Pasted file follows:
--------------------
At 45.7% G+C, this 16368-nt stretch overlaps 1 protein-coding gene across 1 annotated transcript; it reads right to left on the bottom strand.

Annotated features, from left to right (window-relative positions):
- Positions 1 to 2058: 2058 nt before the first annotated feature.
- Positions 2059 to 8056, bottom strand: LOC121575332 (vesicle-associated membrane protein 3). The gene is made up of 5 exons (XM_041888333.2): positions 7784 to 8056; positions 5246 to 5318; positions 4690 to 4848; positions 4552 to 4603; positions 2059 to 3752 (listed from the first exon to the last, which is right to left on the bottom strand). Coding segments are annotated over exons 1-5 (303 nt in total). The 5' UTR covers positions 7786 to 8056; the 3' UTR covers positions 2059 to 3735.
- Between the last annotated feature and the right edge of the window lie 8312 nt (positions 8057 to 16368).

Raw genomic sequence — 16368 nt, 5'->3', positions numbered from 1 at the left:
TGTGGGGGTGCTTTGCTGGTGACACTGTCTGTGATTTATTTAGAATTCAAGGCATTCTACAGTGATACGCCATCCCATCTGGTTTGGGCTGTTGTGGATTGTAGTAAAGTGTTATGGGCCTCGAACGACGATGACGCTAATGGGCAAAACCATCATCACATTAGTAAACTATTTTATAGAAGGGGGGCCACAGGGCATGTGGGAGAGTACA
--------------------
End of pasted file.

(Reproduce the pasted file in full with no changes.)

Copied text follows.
At 45.7% G+C, this 16368-nt stretch overlaps 1 protein-coding gene across 1 annotated transcript; it reads right to left on the bottom strand.

Annotated features, from left to right (window-relative positions):
- Positions 1 to 2058: 2058 nt before the first annotated feature.
- Positions 2059 to 8056, bottom strand: LOC121575332 (vesicle-associated membrane protein 3). The gene is made up of 5 exons (XM_041888333.2): positions 7784 to 8056; positions 5246 to 5318; positions 4690 to 4848; positions 4552 to 4603; positions 2059 to 3752 (listed from the first exon to the last, which is right to left on the bottom strand). Coding segments are annotated over exons 1-5 (303 nt in total). The 5' UTR covers positions 7786 to 8056; the 3' UTR covers positions 2059 to 3735.
- Between the last annotated feature and the right edge of the window lie 8312 nt (positions 8057 to 16368).

Raw genomic sequence — 16368 nt, 5'->3', positions numbered from 1 at the left:
TGTGGGGGTGCTTTGCTGGTGACACTGTCTGTGATTTATTTAGAATTCAAGGCATTCTACAGTGATACGCCATCCCATCTGGTTTGGGCTGTTGTGGATTGTAGTAAAGTGTTATGGGCCTCGAACGACGATGACGCTAATGGGCAAAACCATCATCACATTAGTAAACTATTTTATAGAAGGGGGGCCACAGGGCATGTGGGAGAGTACA